The test can give false positives, so she goes back in for the Western Blot retest tomorrow.
What does this mean? I don't really know. The vet proposed for the second time that I might want to have them terminate her pregnancy (... oog). I was kind of freaked out at the time he gave me the diagnosis, but based on about two minutes of websurfing, I think this might actually be manageable. Transmission is low, primarily via blood drawn when fighting, so Chess and Butler should be fine (although Chess managed to slip past me and get a faceful of enraged Daisy about 15 minutes before I got the test results, so she'll need to be tested herself in about six months). Since she and her current kittens and her maybe-more kittens will all get fixed and will all be kept indoors, their prognosis should be quite good. (The shelter auxiliary woman seems to be under the impression that kittens with FIV won't make it to a year old, but she's going to talk to their vet about that.) It's not certain that the kittens do/would get it from her anyway.
But FIV does make cats harder to place. In addition, Daisy may have parasites (testing in progress) and she may have a heart murmur.
On the other hand, she's survived on the streets for at least two full years. (The vet estimated her to be a year or two old, but since she had another litter under my house two years ago, we're guessing he was a bit off.) She seems to be in good condition, especially now that she's getting fed well and regularly. The kittens also seem fine.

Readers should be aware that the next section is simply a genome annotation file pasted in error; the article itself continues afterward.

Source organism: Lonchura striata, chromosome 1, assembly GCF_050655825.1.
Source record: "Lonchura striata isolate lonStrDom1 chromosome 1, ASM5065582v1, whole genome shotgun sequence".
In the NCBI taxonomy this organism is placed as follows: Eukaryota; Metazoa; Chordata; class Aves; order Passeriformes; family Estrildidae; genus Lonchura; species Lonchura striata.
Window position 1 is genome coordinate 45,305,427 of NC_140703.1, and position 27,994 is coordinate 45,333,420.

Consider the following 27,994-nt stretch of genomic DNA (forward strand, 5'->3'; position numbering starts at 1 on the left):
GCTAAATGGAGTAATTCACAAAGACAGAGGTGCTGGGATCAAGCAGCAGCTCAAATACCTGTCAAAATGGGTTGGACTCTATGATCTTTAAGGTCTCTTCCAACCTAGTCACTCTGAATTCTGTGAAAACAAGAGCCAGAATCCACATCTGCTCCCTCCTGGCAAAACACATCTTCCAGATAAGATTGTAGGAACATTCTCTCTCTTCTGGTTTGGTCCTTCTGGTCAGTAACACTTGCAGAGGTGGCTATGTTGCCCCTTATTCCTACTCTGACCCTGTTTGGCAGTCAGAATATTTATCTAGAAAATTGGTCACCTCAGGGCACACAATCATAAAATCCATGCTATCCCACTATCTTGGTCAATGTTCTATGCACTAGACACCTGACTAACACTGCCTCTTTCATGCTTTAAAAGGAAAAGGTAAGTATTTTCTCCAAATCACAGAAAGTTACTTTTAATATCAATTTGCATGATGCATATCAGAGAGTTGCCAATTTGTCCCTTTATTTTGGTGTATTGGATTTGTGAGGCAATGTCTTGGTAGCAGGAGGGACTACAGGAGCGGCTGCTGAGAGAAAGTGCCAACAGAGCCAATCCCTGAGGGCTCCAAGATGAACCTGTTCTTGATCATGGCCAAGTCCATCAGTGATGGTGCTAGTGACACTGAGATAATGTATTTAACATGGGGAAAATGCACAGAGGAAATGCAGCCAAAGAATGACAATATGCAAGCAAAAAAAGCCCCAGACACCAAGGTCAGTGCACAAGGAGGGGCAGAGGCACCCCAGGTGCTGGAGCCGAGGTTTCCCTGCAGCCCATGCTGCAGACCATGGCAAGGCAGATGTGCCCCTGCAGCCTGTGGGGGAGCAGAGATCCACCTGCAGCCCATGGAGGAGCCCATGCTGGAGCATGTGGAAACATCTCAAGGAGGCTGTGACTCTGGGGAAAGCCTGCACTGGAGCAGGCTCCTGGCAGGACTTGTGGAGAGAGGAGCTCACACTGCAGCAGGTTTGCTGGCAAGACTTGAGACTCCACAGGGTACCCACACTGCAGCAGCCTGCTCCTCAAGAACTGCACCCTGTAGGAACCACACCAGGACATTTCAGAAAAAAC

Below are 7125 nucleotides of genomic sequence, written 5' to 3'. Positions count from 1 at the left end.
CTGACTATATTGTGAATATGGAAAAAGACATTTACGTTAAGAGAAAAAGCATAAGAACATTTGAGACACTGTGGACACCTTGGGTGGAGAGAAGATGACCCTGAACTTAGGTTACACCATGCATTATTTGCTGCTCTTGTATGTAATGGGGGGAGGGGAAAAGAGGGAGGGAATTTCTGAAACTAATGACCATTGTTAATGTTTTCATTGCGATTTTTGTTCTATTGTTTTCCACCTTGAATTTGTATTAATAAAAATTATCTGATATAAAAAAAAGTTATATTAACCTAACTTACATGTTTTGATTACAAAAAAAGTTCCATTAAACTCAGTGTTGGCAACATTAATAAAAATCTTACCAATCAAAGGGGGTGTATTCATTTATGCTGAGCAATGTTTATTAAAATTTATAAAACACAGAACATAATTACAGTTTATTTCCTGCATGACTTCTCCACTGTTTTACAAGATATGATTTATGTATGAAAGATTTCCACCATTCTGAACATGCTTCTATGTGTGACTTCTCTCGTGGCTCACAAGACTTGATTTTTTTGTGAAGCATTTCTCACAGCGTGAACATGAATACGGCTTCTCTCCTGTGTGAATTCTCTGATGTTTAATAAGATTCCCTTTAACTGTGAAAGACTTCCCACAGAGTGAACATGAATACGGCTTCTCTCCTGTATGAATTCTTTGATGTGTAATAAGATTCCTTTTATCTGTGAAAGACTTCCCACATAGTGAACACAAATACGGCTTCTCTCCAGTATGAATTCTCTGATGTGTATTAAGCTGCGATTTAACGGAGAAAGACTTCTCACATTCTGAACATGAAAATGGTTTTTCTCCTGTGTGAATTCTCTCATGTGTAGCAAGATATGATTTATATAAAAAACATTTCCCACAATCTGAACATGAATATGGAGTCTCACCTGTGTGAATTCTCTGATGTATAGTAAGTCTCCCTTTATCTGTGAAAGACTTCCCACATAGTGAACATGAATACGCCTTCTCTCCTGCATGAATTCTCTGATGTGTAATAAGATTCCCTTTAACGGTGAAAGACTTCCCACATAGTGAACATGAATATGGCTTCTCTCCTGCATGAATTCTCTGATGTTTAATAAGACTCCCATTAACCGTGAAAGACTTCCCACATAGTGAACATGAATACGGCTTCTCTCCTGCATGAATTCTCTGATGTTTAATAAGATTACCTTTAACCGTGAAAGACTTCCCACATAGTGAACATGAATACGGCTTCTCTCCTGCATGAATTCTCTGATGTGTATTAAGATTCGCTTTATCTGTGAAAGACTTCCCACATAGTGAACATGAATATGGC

I don't know if the potential foster would still take Daisy and the kittens. The shelter auxiliary woman thought that the kittens wouldn't survive, that Daisy might not be able to cope with people, and that Daisy wouldn't handle crating. I pointed out that Daisy wouldn't need to be crated for several days at her house; she can stay at my house and then be transported directly to a foster via regular carrier, which she can cope with. Then I had to explain to her that Daisy is just fine with people who don't talk loudly at her while lunging at or grabbing her (which she and her associate did the whole time, though I didn't stress that point). Both of them deal with hundreds of cats; how do they not know that you approach any strange cat slowly and let it sniff your hand and wait for its permission before touching it? Then again, the associate handled Daisy and the kittens and then went straight over to rub her hands all over Chess when we had no idea whether FeLV was a factor, so ... let's just say I'm not overwhelmed by their expertise.
But now that we don't necessarily have to take full quarantine measures between the "downstairs" and "upstairs" cats, Daisy and her two-plus-N kittens can hang out in the basement until they find a better home. We'll see what happens.